Property market turnaround touted for 2023: CoreLogic

8 October 2022

A national market turnaround could come as soon as 2023 if inflation eases, according to leading property researcher CoreLogic.

Eliza Owen, CoreLogic’s Head of Residential Research Australia, said inflation was expected to remain high for the rest of 2022, with a combination of domestic and international factors, including the Ukraine invasion and COVID-19, putting upward pressure on prices.

But she said some respite was in sight.

“There are early signs of relief in supply and demand pressures in the economy,” Ms Owen said. “In the US, a build-up in inventory is seeing retailers mark down the cost of some goods, while global input and commodity prices have also started to ease.

“Money markets are indicating a lower peak in the cash rate than originally anticipated a few months ago, and the Commonwealth Bank of Australia has suggested Reserve Bank of Australia cash rate cuts could be in store as early as next year.

“If these trends in easing inflation begin to manifest more widely, it could signal a floor for the housing market decline as early as 2023.”

Mont Property Managing Director Matthew Podesta welcomed the forecast, but said the Perth market was already showing great resilience.

“Perth has been going through an adjustment due to back-to-back interest rate rises and a general hesitation to engage in discretionary spending, but the reality is our city has been showing strength and resilience well above the bigger eastern states capitals,” Mr Podesta said.

“If Perth continues to show buoyancy in the property market, I would expect to see a turnaround sooner rather than later.”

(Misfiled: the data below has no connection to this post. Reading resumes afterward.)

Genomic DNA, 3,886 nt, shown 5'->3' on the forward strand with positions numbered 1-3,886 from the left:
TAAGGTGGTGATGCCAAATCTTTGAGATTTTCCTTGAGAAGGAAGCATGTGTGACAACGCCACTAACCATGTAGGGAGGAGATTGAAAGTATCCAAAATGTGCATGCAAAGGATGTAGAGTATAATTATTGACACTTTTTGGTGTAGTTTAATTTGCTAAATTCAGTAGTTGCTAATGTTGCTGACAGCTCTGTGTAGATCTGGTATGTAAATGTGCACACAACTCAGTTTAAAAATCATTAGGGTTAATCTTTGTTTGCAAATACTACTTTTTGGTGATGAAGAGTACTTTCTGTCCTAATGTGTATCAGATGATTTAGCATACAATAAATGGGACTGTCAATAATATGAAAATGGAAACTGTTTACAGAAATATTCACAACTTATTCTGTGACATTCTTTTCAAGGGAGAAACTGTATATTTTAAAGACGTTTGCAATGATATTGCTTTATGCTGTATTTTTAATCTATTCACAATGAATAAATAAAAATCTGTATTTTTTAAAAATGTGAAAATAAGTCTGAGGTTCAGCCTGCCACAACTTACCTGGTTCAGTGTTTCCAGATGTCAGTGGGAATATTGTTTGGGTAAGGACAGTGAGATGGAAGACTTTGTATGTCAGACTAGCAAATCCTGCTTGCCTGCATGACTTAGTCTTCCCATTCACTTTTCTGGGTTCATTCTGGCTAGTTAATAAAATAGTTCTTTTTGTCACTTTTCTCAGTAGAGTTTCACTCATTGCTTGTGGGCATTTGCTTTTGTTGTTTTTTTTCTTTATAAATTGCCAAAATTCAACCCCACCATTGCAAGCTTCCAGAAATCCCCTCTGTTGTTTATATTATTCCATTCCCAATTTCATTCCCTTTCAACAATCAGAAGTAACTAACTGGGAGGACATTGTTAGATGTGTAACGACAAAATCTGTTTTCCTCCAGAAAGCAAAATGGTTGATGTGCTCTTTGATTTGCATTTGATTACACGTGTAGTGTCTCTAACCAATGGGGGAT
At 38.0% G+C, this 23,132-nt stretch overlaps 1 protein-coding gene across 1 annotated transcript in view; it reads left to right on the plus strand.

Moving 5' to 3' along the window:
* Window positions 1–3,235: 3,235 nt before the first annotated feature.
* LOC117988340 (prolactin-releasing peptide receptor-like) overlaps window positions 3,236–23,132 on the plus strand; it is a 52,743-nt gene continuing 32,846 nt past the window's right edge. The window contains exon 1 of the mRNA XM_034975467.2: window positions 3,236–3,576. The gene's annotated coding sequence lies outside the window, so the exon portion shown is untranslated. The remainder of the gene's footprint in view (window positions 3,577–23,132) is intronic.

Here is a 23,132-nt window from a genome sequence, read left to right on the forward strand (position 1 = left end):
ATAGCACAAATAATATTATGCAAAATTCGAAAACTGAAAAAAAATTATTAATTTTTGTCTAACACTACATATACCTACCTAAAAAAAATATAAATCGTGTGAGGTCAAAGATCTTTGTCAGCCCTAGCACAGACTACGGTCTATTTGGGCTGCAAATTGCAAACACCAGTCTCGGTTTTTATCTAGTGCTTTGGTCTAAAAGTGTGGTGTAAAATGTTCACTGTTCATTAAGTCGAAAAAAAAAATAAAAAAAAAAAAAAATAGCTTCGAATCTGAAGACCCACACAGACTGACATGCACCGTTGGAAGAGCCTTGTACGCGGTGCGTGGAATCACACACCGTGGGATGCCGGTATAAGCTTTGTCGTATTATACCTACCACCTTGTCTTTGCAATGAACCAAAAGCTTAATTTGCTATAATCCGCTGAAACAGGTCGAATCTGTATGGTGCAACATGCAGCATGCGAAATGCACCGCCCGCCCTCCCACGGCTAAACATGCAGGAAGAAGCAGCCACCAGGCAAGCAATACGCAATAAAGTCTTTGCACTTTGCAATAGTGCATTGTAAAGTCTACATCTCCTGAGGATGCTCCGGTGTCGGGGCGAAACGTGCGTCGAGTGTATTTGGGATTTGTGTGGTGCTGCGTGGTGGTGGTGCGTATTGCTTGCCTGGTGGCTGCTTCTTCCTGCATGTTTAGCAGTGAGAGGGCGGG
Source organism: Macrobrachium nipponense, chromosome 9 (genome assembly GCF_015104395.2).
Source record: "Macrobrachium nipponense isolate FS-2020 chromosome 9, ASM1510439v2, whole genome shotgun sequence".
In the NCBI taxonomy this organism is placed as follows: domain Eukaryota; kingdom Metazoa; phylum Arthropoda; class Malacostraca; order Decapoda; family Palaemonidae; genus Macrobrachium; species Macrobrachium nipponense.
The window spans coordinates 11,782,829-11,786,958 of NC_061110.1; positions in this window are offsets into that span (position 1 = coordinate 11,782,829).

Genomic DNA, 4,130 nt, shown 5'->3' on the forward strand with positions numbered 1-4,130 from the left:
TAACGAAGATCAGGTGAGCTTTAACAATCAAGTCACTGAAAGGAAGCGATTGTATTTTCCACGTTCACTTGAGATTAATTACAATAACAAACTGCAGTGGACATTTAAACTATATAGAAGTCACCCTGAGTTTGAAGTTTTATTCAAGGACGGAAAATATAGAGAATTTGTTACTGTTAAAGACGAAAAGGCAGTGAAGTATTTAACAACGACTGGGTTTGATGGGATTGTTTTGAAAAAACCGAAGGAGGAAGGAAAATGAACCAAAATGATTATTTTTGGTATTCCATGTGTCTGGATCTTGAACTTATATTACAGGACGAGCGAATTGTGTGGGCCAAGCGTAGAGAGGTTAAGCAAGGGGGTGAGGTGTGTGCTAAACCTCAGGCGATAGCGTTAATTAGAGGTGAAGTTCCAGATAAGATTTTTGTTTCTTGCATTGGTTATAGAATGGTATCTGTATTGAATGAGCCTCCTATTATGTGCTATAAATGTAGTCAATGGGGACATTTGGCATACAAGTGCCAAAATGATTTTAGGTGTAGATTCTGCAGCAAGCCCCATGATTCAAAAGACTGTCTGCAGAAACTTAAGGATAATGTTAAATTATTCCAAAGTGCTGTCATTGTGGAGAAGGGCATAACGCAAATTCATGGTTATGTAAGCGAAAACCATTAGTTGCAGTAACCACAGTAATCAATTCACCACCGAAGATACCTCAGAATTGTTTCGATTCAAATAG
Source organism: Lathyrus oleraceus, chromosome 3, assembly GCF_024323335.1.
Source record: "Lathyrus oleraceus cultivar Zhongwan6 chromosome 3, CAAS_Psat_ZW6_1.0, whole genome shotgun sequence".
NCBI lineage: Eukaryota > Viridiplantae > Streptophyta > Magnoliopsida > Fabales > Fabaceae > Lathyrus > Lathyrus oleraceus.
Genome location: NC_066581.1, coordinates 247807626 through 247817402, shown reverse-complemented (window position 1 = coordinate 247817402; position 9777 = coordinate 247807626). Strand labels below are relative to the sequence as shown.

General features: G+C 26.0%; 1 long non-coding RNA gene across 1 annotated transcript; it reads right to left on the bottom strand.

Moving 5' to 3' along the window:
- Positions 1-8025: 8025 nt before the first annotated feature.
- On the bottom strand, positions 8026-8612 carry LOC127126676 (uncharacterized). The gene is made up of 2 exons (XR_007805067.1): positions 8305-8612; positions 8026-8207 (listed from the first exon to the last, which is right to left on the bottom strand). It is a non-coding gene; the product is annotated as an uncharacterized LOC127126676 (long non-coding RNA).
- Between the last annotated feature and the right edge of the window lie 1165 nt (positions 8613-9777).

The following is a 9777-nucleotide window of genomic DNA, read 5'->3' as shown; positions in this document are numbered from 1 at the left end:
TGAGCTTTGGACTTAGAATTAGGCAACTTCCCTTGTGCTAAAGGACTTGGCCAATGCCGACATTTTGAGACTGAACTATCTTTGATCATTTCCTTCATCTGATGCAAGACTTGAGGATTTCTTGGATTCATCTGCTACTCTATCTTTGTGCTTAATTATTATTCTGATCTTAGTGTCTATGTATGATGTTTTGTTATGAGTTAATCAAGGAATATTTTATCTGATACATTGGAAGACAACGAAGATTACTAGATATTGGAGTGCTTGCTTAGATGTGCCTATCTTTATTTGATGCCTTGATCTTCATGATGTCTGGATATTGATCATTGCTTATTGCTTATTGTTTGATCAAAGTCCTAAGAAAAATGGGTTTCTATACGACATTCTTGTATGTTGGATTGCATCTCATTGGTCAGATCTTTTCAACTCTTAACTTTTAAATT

CoreLogic cited Australian Bureau of Statistics data that shows annual inflation in non-discretionary spending, like fuel, food and housing, was almost twice as much as discretionary spending in June 2022 – hitting hip pockets hard.

“The implication is that mortgage holders are likely to feel more of a pinch in their household budgets, with rising rates adding significantly to mortgage costs at high debt levels, while households may find it difficult to fund these costs by cutting back on things like fuel and food,” Ms Owen said.

“Instead, discretionary spending is likely to shrink more quickly over the coming months.”

Latest CoreLogic data shows there have been subtle dips in property values in Perth, but those fluctuations are well below what many other capital cities are enduring.

In August, Perth real estate showed a slight fall of 0.2%, but overall property prices were still 4.9% higher for the year.

The most significant losses were in Sydney where property prices fell by 2.3% in August and Brisbane, which took a hit of 1.8%.

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